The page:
Golf course architect Hamilton Stutt dies
20th October 2008
Hamilton Stutt (1924 - 2008), a founder member of the British Association of Golf Course Architects, has died peacefully at his home aged 83.
The European Institute of Golf Course Architects is saddened to announce that Honorary Member and EIGCA Fellow, J Hamilton Stutt, died peacefully at home aged 83 years on 7th October.
Pre 1971 Hamilton was one of founding members of the British Association of Golf Course Architects (BAGCA) – the others were C. K Cotton (1887-1974), and Fred W Hawtree (1916 - 2000). In March 1971 the first annual meeting of BAGCA took place and the three founder members were recognised for their pioneering work.
One of the first golf course architects to join was Donald Harradine (1911 - 1996), whose son, Peter Harradine, past president of EIGCA, says, “Hamilton Stutt was an unquestionable example of a sincere, authentic and genuine gentleman, a definite role model to all of us, especially in today’s shallow world which is governed by greed, selfishness and deceit.
“A respected early friend and colleague of my father, in 1971 Hamilton wrote that he was ‘very glad to welcome a European-based member’ to the former solely British association. He was a true European who greatly helped convince the Euro sceptics in the former British Institute to accept the amalgamation of the three separate golf architects institutes/associations to form today’s EIGCA, by unequivocally supporting and speaking on behalf of the merger.
“As a founder member of BAGCA his intervention on behalf of the merger was extremely important and was definitely a major contribution to the future success of the European Institute of Golf Course Architects.
“I thank him dearly for all his support during the early days of the BAGCA followed by the BIGCA and the EIGCA. We will ensure that his remarkable career and contribution will never be forgotten.”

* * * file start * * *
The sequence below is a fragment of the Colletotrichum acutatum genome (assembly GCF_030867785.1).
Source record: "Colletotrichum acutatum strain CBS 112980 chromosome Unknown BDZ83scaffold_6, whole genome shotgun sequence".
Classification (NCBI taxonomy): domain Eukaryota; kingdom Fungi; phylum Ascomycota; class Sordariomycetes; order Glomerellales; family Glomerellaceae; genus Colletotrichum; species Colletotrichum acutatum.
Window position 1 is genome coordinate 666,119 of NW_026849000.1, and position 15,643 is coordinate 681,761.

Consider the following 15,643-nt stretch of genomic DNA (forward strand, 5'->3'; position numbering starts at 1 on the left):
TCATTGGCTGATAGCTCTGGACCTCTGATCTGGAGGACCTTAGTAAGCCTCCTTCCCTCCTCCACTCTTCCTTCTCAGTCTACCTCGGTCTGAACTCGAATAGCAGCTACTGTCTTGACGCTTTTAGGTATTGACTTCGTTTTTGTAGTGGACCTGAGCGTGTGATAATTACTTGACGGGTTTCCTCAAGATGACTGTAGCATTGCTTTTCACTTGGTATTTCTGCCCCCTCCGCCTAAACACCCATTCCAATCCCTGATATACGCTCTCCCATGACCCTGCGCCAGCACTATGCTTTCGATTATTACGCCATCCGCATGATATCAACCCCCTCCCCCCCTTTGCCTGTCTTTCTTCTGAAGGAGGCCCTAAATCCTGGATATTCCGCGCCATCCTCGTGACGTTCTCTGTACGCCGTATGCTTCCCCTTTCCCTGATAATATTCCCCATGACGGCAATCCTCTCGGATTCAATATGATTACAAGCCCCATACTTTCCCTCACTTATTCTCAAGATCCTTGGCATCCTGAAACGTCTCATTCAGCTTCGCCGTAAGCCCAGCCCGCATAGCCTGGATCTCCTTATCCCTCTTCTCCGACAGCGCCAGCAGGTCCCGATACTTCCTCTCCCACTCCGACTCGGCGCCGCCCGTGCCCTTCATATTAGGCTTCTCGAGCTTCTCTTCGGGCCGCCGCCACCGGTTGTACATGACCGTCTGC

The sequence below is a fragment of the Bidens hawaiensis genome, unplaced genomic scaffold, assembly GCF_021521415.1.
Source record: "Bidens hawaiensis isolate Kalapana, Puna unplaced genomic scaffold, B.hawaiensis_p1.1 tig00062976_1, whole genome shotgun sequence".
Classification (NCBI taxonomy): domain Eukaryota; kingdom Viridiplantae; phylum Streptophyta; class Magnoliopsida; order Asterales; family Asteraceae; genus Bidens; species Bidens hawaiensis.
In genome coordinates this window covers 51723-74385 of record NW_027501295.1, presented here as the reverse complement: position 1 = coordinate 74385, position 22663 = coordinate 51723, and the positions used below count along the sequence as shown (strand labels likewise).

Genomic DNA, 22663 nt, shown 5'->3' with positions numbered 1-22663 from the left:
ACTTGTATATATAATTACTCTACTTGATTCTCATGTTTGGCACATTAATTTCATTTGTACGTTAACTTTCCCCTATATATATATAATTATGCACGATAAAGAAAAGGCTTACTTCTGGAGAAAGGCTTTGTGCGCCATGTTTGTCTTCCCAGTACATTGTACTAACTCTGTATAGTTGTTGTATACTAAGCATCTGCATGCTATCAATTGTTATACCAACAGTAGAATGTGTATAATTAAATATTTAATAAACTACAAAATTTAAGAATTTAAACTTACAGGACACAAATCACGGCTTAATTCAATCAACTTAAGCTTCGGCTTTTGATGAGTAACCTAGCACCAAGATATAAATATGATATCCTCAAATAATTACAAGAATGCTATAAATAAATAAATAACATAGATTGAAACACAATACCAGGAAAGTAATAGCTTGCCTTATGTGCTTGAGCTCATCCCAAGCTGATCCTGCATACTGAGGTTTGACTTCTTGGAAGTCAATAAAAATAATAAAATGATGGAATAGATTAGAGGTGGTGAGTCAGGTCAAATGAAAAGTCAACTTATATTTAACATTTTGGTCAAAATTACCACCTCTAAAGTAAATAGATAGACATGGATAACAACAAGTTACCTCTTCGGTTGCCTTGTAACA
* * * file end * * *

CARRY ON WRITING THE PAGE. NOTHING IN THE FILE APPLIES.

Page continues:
Ken Moodie, the current President of EIGCA, said, “Hamilton was a very supportive and inspirational member of the Institute. We owe a great debt to him as one of the founding fathers of our organisation, and also for his tremendous and crucial support for the merger of our parent bodies (BIGCA, ESGA and AFAG) into one truly pan-European organisation in 2000.
“On a personal note, he was a very warm, generous and enthusiastic mentor to me during my studies as a young golf course architect, between 1989-1991, and he continued to show an interest in my career for many years after. He will be much missed.”
J Hamilton Stutt was educated at Glasgow Academy and St Andrews University, where he studied mathematics and botany. He represented the university at both golf and tennis.
He was the son of John R Stutt (1897 – 1990), the builder of many courses designed by James Braid, and as a boy accompanied his father to several golf construction sites.
After service with the RAF in World War II, he entered his father’s business and also began studying civil engineering and surveying at Strathclyde University. Over the next fifteen years he constructed golf courses with many clients. Several of them were designed by the golf course architects Mackenzie Ross (partner of Tom Simpson) and John Morrison (partner of Harry Colt).
There is no doubt that these outstanding architects informed Hamilton’s future work. Great emphasis in Hamilton Stutt’s designs is placed on making the best use of existing natural features. This preserves the landscape and also greatly reduces construction costs.
In the 1960s he gave up the family construction business so that he could devote all his time to golf course architecture. He spoke French, German, Spanish and Norwegian and worked on more than 120 projects in Europe, Scandinavia and the Middle East. Among the favourites are Turnberry – Ailsa Course (with Mackenzie Ross), St Mellion Old, Meon Valley and Woodbury Park, Exeter.
Hamilton Stutt was Chairman of BAGCA in 1975 and President in 1980. By the 1990s BAGCA had become the British Institute of Golf Course Architects (BIGCA) and in 1996 awarded Hamilton Stutt a Silver Medal for his “outstanding services to golf architecture and golf”.
He was a member of the Royal & Ancient Golf Club of St Andrews and president of Parkstone Golf Club. His publications include “Restoration of Derelict Land for Golf” for the Golf Development Council. He was for many years on the board of the Sports Turf Research Institute (STRI) and is a past president of the British & International Golf Greenkeepers Association (BIGGA).
Hamilton Stutt is survived by his wife, Berit, two sons, Ian and Colin, and five grandchildren.